# How many percentages does the battery go down if the values are this?

The battery on my laptop is not as good as it used to be. If the battery is it 98% at 3:07 and then it's at 87% at 3:16 how fast is it running out of power? How would I write an equation for this? TIA

3:07 - 98%
3:16 - 87%

• You would probably want to get a few more measurements because we can't really say what sort of equation would best fit the situation with just two times. – DMcMor Dec 23 '15 at 23:21

There are infinitely many equations that fit those two data points. But that is not what you asked. You asked "how fast is it running out of power?" That is a rate-of-change question, and the average rate of change can be calculated from just two points.

If you know two data points $(x_1,y_1),\ (x_2,y_2)$, then the average rate of change is defined as

$$\text{AROC}=\frac{y_2-y_1}{x_2-x_1}$$

In your case that is

$$\text{AROC}=\frac{87-98}{(3\cdot 60+16)-(3\cdot 60+7)}=-\frac{11}{9}\approx -1.22$$

So your battery lost $1.22$ percent per minute.

The consequences of this depend on whether the rate of loss of charge is constant. Since that is unknown, I'll refrain from making predictions.

you have two points here: $(0,98)$ and $(9,87)$ (after subtracting the rest of the minutes off), so you can shoot a line through them via:

$y_2-y_1=(x_2-x_1)*m$

where $m$ is the slope (how fast the battery is draining) and $b$ is the y-intercept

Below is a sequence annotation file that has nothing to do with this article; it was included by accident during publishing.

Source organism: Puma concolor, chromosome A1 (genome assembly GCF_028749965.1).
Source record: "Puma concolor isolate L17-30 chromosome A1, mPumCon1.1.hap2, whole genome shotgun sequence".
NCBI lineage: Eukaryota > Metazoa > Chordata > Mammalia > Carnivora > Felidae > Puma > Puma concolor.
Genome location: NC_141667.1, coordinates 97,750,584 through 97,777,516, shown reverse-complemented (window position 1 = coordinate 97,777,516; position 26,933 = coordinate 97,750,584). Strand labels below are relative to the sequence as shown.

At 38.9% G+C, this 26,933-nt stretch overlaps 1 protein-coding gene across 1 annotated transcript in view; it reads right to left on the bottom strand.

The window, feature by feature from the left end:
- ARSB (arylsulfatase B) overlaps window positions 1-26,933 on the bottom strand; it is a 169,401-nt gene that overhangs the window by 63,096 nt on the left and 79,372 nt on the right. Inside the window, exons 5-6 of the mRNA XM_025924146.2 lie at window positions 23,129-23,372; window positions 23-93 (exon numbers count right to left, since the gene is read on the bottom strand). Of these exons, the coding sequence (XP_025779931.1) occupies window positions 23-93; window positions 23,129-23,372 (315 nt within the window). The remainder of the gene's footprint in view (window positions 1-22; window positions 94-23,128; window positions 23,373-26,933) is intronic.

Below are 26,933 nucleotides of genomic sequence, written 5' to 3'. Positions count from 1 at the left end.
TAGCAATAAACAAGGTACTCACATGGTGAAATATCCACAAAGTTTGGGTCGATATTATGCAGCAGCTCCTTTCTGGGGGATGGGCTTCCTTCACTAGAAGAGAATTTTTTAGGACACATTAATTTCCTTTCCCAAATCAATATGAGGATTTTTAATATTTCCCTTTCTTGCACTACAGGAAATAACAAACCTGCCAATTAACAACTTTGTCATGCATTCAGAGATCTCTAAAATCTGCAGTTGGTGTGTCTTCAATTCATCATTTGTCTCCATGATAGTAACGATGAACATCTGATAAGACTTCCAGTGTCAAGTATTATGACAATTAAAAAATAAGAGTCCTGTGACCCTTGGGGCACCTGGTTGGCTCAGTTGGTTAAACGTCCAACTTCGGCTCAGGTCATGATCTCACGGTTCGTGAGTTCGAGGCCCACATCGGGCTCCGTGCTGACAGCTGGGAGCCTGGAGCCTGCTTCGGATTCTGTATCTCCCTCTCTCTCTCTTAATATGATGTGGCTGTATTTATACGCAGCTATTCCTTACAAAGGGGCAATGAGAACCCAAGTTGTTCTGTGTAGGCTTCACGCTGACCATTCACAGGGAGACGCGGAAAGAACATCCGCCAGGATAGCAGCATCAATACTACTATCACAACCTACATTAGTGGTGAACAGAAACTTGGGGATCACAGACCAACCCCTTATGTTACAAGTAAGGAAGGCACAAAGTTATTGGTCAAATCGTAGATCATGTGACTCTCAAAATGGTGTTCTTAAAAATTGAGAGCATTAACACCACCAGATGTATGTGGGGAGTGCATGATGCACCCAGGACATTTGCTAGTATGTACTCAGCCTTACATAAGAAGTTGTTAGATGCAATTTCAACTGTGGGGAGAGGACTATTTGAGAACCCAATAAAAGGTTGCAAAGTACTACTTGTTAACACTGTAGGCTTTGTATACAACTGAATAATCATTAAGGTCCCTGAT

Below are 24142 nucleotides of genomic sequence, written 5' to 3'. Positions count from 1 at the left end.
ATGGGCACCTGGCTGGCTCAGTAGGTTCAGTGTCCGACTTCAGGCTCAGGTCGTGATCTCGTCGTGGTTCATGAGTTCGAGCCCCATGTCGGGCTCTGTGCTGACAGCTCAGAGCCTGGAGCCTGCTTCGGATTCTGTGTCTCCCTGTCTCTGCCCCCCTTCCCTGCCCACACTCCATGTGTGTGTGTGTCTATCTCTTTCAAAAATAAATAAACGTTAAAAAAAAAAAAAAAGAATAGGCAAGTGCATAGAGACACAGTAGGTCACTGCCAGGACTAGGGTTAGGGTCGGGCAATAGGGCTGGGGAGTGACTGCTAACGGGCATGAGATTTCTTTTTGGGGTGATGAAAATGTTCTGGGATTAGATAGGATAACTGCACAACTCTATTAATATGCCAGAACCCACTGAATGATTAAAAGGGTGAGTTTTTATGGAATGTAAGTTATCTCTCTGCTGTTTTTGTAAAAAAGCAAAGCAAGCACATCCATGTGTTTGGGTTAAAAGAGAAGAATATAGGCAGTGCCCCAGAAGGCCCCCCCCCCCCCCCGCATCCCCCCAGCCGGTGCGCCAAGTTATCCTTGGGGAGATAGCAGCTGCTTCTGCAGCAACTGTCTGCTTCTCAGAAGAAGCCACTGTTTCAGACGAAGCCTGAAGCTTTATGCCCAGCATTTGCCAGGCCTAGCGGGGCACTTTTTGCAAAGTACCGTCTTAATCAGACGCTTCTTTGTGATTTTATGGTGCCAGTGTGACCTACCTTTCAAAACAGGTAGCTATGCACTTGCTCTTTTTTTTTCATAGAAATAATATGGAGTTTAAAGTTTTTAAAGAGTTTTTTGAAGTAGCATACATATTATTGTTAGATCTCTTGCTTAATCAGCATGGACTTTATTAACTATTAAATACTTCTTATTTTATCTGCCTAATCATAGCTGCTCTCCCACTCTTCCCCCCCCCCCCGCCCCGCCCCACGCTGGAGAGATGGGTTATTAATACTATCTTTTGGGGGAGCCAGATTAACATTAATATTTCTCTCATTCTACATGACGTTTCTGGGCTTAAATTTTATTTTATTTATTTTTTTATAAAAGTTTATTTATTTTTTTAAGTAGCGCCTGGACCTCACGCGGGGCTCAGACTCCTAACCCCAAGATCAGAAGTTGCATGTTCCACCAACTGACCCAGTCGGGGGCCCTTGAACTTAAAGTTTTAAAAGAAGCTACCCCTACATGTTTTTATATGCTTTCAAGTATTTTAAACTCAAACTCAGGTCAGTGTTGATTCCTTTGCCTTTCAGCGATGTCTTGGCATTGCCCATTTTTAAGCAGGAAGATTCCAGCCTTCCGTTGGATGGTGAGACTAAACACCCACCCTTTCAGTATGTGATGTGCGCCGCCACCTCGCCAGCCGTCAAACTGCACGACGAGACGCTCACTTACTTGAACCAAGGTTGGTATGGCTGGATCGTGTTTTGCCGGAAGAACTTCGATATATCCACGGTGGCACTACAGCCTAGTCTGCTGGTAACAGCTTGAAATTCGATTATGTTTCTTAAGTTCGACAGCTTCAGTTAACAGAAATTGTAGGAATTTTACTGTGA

so you have:

$87-98=(9-0)*m$

so $m=\frac{-11}{9}\approx -1.2\%$ per minute

if the battery use is constant, the battery will be dead at approximately 4:27

If the battery was a perfect power source and behaved linearly, charge and discharge times could be calculated according to in-and-out flowing currents, also known as coulombic efficiency.

As I do not know context of this question (school problem or just looking at the icon in your computer), I am providing you with the following sites for additional information:

http://www.howtogeek.com/172362/how-to-know-when-its-time-to-replace-your-laptops-battery/

http://batteryuniversity.com/learn/article/bu_503_how_to_calculate_battery_runtime

http://www.batterystuff.com/kb/tools/peukert-s-law-a-nerds-attempt-to-explain-battery-capacity.html

That batteries have a finite life is due to occurrence of the unwanted chemical or physical changes, or to the loss of the active materials of which they are made. Otherwise they would last indefinitely. These changes are usually irreversible and they affect the electrical performance of the cell.